Application agnostic indexing and querying is achieved by:

    • Each user-document 1610 indexed includes data collected and aggregated from various sources 1605. The documents are indexed in normalized form 1610, which allows multiple applications to query the same index.
    • The documents 1610 have pre-processed and derived information, which is reusable across applications.
    • The documents are retrieved by using customized scoring models 1655 to retrieve and rank users that match the query. Since we apply the scoring model at query time rather than indexing time, we can easily use different scoring models and the framework simultaneously supports applications with different objective functions. An example of applying scoring models that may be used at query time is ElasticSearch Native (Java) Scripts.

FIG. 17 1700 shows query time feature extraction and scoring. The system components are described herein.

Inputs 1705 include:

    • User interactions 1715: Social interactions between users from social networks
    • User profile data 1715: User biographies, age, location, gender, and other profile information
    • User graph 1715: Connections and relationships between users
    • Query Inputs 1720:
      • Query 1720—A query could include topics, keywords, and demographic info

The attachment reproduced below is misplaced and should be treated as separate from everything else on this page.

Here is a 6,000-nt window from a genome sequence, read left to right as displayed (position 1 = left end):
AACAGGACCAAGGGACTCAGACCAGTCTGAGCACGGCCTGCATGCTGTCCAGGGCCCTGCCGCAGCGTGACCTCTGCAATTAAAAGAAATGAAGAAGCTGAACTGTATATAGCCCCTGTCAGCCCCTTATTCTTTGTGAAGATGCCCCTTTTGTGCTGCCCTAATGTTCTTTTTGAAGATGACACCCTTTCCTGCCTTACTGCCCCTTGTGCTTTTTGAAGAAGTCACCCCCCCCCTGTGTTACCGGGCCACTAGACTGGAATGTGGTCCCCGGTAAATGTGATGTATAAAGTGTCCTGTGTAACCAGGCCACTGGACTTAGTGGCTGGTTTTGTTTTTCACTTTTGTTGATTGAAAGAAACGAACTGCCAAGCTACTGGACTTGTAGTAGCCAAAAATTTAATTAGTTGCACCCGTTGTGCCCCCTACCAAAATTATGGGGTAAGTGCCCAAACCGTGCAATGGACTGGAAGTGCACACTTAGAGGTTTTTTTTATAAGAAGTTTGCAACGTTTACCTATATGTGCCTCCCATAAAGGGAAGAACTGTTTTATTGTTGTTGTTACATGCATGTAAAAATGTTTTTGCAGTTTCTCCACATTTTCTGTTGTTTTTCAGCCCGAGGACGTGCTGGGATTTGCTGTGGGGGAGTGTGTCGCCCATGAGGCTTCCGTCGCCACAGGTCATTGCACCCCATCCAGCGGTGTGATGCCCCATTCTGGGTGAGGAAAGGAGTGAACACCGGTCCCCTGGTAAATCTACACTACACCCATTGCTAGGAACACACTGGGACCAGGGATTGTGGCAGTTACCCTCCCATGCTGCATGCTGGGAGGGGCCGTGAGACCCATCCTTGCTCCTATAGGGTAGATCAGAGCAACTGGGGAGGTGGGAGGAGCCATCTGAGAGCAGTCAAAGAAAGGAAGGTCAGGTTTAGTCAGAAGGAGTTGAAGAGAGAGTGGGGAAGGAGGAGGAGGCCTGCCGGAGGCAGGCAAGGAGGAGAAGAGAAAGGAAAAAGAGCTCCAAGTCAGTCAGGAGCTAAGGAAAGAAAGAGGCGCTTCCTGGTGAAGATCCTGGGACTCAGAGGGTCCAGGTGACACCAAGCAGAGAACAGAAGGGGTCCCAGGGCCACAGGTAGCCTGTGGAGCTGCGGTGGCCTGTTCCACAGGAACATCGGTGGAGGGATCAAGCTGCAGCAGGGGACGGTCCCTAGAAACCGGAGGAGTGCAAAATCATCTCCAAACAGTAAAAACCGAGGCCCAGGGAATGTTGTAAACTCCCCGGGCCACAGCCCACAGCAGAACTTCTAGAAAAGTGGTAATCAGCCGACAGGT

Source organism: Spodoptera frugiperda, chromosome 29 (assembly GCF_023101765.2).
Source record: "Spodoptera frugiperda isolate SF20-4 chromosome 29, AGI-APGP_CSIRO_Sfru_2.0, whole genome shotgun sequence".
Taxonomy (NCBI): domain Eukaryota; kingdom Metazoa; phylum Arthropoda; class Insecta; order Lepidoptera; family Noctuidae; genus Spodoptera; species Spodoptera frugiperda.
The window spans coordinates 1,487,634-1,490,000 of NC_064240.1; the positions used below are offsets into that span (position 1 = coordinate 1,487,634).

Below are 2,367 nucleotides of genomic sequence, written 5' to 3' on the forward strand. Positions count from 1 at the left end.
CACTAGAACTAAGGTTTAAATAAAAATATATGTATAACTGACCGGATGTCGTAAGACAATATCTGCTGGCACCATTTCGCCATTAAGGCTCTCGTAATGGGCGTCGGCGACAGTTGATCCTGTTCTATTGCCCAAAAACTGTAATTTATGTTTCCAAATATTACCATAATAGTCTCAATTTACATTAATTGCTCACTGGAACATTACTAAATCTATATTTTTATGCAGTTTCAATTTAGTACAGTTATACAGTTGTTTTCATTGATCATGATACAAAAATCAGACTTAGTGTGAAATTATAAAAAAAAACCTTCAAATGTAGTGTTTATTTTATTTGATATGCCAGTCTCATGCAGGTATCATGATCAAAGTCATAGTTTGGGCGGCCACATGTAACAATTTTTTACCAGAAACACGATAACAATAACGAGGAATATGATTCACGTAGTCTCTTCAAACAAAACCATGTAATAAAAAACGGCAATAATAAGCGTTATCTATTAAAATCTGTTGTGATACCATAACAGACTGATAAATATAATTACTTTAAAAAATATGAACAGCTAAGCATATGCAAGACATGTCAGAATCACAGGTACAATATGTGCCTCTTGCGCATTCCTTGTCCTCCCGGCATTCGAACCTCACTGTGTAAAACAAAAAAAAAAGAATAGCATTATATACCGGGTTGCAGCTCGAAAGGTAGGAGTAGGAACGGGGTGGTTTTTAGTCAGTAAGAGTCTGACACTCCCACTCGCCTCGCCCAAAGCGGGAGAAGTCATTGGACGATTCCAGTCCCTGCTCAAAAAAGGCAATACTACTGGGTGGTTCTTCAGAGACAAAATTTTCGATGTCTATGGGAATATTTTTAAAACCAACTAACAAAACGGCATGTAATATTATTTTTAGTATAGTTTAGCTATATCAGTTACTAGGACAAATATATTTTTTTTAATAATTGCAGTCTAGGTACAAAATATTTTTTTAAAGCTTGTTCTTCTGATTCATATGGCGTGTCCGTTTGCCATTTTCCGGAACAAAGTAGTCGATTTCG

• Objective function to be optimized for queries 1725—Some examples of objective functions include user expertise, user interests, and audience reach.
      • Pre-learned Machine Learning model 1730—Models are built using historical user actions
    • Outputs include:
      • Data outputs
      • Machine learned models from bulk pipeline 1710
    • Query outputs:
      • List of users who best match the query, given the objective function 1735

The Processing Framework includes

    • Core Library 1740:
      • Derives features
      • Calculates scores
      • Provides explanation behind scores
    • Bulk processing pipeline 1745:
      • Aggregates inputs for each user into a single document. Features that use only user information are derived using the core library at this stage.
      • Uses historical data to build machine learning models. Actions taken by users for previously issued queries are used as labels for training.
      • Hive pipeline is an example of commodity technology that can be used for bulk processing.
    • Indexing pipeline 1750:
      • Aggregated data is indexed into a searchable database. Elasticsearch is one such commodity technology.
    • Serving infrastructure:
      • For a given query 1720, objective function 1725, and pre-learned ML model 1730, an enriched query is issued to the searchable database.
      • At query-time, the core library 1740 is used to derive features for retrieved documents. These features are derived by comparing the enriched query document with each retrieved document and extracting similarity-based feature values.
      • The ML model weights 1710 are applied to the derived features to score each retrieved document.
      • The retrieved documents are then returned, ranked by their scores.
      • Third party technology for serving API 1755 may be Play!+Scala framework.